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marieze 05-29-2013 07:51 AM

Quickly....I need to respond to someone....
 
Who is arguing that while she agrees the food pyramid is crap, every group on it should be eatin in moderation AND that eating fat isn't bad but it can still clog your arteries....clogging your arteries is what I don't know what to say to her...while I don't believe it I don't know the science behind it.....

Ntombi 05-29-2013 08:00 AM

Fat isn't what clogs arteries. Eating high carb and high fat does that. Eating low carb/high fat is heart-healthiest, and eating low fat/high carb is second. Whichever program the person can stick to is best for them, but fat isn't the enemy.

Some fats are heart-protective, like the medium chain fatty acids in coconut oil, and the omega 3 fatty acids in fish oils. Hydrogenated oils are the bad stuff, and no one should be eating them.

Maybe someone will come in with studies for you. I'm on my iPhone, and they're in my laptop. But really, she'll believe what she wants to.

SweetMe678 05-29-2013 08:03 AM

lol, i'm not sure i have a short answer for you. TRANS fats do increase the level of blood cholesterol. I am not sure if I am remembering the study numbers right and I can't find it quickly right now as it is on my other computer, but. the human body MAKES something like 2000mg a day and eating a diet HIGH (something like 150g a day) in saturated fats only adds like 100 mg, while a diet high in trans fats can add as much as 3-400 mg.

Other fats, such as coconut/olive/ etc have even less of an impact.

Also saturated fat is an important precursor to vitamin D absorption. (I don't remember at all how that worked though)

So it isn't necessarily about the amount of fat, it is about the TYPE of fat.

anglgrl 05-29-2013 08:22 AM

HEALTHY DIETS AND SCIENCE: Cholesterol and Heart Disease
Fats, Cholesterol and Cardiovascular Disease Information Point
Here's two sites that should help you argue your point (or you can send them to her and have her read them herself).

biancasteeplechase 05-29-2013 08:51 AM

Gary Taubes writes a lot about how arteries get clogged, though a lot of it's in Good Calories, Bad Calories - I liked GCBC, but some people find it slow going.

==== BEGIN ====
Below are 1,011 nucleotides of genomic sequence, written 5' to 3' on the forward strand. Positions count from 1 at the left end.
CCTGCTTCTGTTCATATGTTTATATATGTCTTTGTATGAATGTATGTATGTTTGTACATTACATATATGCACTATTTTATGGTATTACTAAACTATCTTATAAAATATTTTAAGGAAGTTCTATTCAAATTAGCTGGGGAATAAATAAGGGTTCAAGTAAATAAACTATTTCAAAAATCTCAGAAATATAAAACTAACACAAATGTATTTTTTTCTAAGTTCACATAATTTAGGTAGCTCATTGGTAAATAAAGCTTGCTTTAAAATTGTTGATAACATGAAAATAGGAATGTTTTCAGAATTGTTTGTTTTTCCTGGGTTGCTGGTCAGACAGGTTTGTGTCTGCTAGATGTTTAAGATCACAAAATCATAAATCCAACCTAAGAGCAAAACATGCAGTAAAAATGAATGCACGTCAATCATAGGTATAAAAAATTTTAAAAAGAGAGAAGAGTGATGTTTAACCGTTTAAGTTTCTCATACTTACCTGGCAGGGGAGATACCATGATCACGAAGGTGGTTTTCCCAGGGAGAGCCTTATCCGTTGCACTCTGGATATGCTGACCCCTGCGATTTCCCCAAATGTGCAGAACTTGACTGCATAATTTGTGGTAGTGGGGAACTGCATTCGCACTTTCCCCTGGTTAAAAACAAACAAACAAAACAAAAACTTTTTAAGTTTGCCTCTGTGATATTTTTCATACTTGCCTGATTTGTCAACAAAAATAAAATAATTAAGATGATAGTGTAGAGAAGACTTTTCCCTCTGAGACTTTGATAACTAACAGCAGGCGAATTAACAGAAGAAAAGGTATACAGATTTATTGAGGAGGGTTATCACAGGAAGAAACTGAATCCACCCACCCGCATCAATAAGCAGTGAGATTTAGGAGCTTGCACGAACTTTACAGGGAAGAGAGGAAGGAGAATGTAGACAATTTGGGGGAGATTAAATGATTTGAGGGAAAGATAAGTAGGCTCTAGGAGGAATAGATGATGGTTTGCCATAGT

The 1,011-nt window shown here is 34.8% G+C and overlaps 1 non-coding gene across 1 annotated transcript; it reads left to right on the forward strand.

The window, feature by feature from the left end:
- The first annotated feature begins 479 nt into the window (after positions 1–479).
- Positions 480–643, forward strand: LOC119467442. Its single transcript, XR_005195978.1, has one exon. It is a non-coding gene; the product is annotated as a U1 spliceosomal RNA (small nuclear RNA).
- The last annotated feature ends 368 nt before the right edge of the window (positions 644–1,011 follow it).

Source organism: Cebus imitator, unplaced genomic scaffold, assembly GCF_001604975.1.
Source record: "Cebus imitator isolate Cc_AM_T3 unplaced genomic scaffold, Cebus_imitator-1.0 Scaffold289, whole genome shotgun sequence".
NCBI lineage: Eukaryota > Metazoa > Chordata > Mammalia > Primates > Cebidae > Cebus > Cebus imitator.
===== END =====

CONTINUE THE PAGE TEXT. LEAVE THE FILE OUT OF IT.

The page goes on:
Here's a brief version:

Clogged arteries are correlated with small LDL particles, which get into the artery walls. Large LDL particles aren't so bad about this.

But low-carb diets increase your average LDL particle size - which means they lower your risk of clogged arteries by comparison. (LDL is the so-called "bad cholesterol").

Furthermore, the reason we care about clogged arteries in the first place is because of heart disease. But high levels of HDL (often called "good cholesterol") are associated with lower risk of heart disease. And low-carb diets will raise HDL.

As for everything in moderation ... we don't recommend that people smoke tobacco and eat trans fats in moderation, or do other unhealthy things in moderation. (Imagine ads saying "Safe driving is good - in moderation! Run a red light every day! Get some variety in your driving!")

NineOhNine 05-29-2013 09:01 AM

The way I understand it, there isn't just some mysterious process by which arteries get "clogged." What happens is that they are damaged by inflammation and then the body attempts to heal them, which causes plaques. It's not like random food substances just stick in your blood vessels or something. Sugar, grains, industrial oils, and transfats may cause inflammation, among other substances and conditions.

Punkin 05-29-2013 09:41 AM

Ok, I have to ask since everyone has already answered your question. Why are you arguing with someone? Who cares what they think? You know what works for you, I would just let other people think whatever they want and go about your own business.

marieze 05-29-2013 10:05 AM

Thanks for the scientific backup you guys! Even though I've been doing this a long time and have read all the data through the years...retention is quite another story! Any other scientific backup is always appreciated so feel free to share what you too have learned!

Donamo 05-29-2013 10:14 AM

One item that I remember from Phinney is that there are two types of LDL particles, small ones and big fluffy ones. The small ones can get into and under the protective sheathing on the inside of your arteries whereas the big ones cannot. The small ones then are to be avoided, they are the ones that cause plaque build up. I remember that the fats we eat, in particular mono and saturated produce the large LDL particles as well as HDL. I can't remember for sure just what produces the small ones but maybe someone else can jump in with that.

marieze 05-29-2013 10:16 AM

Quote:

Originally Posted by Punkin (Post 16445338)
Ok, I have to ask since everyone has already answered your question. Why are you arguing with someone? Who cares what they think? You know what works for you, I would just let other people think whatever they want and go about your own business.

Really? Was looking for scientific evidence, not life coaching...I'm a big girl and can choose my arguments wisely :laugh:

Blue Skies 05-29-2013 10:54 AM

Quote:

Originally Posted by biancasteeplechase (Post 16445265)
... we don't recommend that people smoke tobacco and eat trans fats in moderation, or do other unhealthy things in moderation. (Imagine ads saying "Safe driving is good - in moderation! Run a red light every day! Get some variety in your driving!")